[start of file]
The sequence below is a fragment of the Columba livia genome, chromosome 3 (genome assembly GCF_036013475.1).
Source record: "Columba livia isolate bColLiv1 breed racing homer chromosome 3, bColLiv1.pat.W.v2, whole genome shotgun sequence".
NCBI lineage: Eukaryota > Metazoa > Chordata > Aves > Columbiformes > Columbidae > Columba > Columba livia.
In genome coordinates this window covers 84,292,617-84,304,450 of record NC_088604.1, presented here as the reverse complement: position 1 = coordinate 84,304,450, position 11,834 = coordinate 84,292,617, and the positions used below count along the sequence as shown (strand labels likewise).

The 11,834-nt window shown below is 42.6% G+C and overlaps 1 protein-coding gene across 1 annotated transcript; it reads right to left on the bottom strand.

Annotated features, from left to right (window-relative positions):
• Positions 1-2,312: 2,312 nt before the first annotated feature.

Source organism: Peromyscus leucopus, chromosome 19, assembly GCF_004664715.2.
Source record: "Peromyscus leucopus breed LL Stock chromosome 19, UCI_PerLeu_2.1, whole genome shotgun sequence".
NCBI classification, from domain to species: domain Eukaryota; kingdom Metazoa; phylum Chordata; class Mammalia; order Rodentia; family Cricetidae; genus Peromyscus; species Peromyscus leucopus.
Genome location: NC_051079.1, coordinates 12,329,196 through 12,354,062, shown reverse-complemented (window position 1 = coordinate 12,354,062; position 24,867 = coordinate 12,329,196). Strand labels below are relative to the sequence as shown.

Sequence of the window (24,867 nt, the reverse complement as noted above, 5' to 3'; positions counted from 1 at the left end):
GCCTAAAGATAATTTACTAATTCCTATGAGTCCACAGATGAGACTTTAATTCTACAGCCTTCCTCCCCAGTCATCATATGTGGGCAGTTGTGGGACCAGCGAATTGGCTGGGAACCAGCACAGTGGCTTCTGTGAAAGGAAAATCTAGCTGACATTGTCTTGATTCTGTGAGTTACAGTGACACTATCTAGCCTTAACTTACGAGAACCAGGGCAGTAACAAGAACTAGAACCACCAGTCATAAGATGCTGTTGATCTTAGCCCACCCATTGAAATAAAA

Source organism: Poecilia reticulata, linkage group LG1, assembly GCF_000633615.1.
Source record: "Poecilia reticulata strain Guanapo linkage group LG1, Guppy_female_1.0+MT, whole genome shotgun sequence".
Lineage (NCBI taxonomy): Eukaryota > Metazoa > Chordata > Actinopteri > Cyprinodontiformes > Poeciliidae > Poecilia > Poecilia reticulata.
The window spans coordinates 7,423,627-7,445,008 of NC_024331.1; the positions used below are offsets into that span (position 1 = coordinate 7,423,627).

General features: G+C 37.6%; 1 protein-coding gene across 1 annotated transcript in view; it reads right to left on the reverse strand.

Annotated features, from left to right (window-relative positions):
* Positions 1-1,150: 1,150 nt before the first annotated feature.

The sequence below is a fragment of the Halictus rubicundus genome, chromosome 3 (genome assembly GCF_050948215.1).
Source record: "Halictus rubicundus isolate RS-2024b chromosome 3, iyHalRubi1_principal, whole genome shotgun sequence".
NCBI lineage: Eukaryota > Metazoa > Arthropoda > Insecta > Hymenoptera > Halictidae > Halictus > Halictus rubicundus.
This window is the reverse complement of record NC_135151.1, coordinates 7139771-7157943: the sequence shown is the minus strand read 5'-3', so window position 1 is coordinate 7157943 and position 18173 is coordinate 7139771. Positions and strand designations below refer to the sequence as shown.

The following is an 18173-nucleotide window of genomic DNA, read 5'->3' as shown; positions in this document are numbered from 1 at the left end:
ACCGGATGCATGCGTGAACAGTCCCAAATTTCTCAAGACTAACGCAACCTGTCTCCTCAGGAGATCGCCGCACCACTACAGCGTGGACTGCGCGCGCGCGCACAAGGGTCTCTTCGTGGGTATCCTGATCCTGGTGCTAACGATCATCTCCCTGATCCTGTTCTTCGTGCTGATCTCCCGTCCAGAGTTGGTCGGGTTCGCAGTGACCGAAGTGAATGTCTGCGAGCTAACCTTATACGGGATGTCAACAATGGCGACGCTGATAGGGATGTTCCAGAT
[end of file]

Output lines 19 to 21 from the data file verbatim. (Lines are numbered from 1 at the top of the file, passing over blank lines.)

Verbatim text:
Annotated features, from left to right (window-relative positions):
* Positions 1-1,150: 1,150 nt before the first annotated feature.

The sequence below is a fragment of the Halictus rubicundus genome, chromosome 3 (genome assembly GCF_050948215.1).